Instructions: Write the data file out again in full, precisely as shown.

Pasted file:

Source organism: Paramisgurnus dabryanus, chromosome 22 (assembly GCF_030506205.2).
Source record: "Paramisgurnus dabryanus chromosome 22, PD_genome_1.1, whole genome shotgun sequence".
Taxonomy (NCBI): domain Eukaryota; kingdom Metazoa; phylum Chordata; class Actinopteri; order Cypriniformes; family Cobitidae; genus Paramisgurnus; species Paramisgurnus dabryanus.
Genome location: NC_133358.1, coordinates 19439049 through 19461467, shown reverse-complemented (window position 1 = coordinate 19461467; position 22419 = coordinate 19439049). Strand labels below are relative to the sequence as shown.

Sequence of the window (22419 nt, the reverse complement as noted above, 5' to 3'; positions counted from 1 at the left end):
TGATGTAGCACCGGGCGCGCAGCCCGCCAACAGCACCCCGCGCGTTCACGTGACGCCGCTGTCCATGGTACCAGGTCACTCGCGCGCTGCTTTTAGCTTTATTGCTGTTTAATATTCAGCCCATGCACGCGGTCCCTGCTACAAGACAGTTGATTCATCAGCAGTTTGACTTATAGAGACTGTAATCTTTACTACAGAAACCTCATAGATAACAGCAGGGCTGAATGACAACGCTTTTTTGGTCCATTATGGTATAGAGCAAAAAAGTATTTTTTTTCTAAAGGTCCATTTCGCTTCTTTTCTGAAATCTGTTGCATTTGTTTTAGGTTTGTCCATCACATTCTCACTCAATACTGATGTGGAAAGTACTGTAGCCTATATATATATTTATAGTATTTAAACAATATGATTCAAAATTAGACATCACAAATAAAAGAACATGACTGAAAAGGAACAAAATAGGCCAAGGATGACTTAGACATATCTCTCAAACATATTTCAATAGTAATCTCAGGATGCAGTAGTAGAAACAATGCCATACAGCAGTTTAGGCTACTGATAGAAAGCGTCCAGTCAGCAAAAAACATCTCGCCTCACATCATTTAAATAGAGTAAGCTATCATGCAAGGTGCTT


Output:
Source organism: Paramisgurnus dabryanus, chromosome 22 (assembly GCF_030506205.2).
Source record: "Paramisgurnus dabryanus chromosome 22, PD_genome_1.1, whole genome shotgun sequence".
Taxonomy (NCBI): domain Eukaryota; kingdom Metazoa; phylum Chordata; class Actinopteri; order Cypriniformes; family Cobitidae; genus Paramisgurnus; species Paramisgurnus dabryanus.
Genome location: NC_133358.1, coordinates 19439049 through 19461467, shown reverse-complemented (window position 1 = coordinate 19461467; position 22419 = coordinate 19439049). Strand labels below are relative to the sequence as shown.

Sequence of the window (22419 nt, the reverse complement as noted above, 5' to 3'; positions counted from 1 at the left end):
TGATGTAGCACCGGGCGCGCAGCCCGCCAACAGCACCCCGCGCGTTCACGTGACGCCGCTGTCCATGGTACCAGGTCACTCGCGCGCTGCTTTTAGCTTTATTGCTGTTTAATATTCAGCCCATGCACGCGGTCCCTGCTACAAGACAGTTGATTCATCAGCAGTTTGACTTATAGAGACTGTAATCTTTACTACAGAAACCTCATAGATAACAGCAGGGCTGAATGACAACGCTTTTTTGGTCCATTATGGTATAGAGCAAAAAAGTATTTTTTTTCTAAAGGTCCATTTCGCTTCTTTTCTGAAATCTGTTGCATTTGTTTTAGGTTTGTCCATCACATTCTCACTCAATACTGATGTGGAAAGTACTGTAGCCTATATATATATTTATAGTATTTAAACAATATGATTCAAAATTAGACATCACAAATAAAAGAACATGACTGAAAAGGAACAAAATAGGCCAAGGATGACTTAGACATATCTCTCAAACATATTTCAATAGTAATCTCAGGATGCAGTAGTAGAAACAATGCCATACAGCAGTTTAGGCTACTGATAGAAAGCGTCCAGTCAGCAAAAAACATCTCGCCTCACATCATTTAAATAGAGTAAGCTATCATGCAAGGTGCTT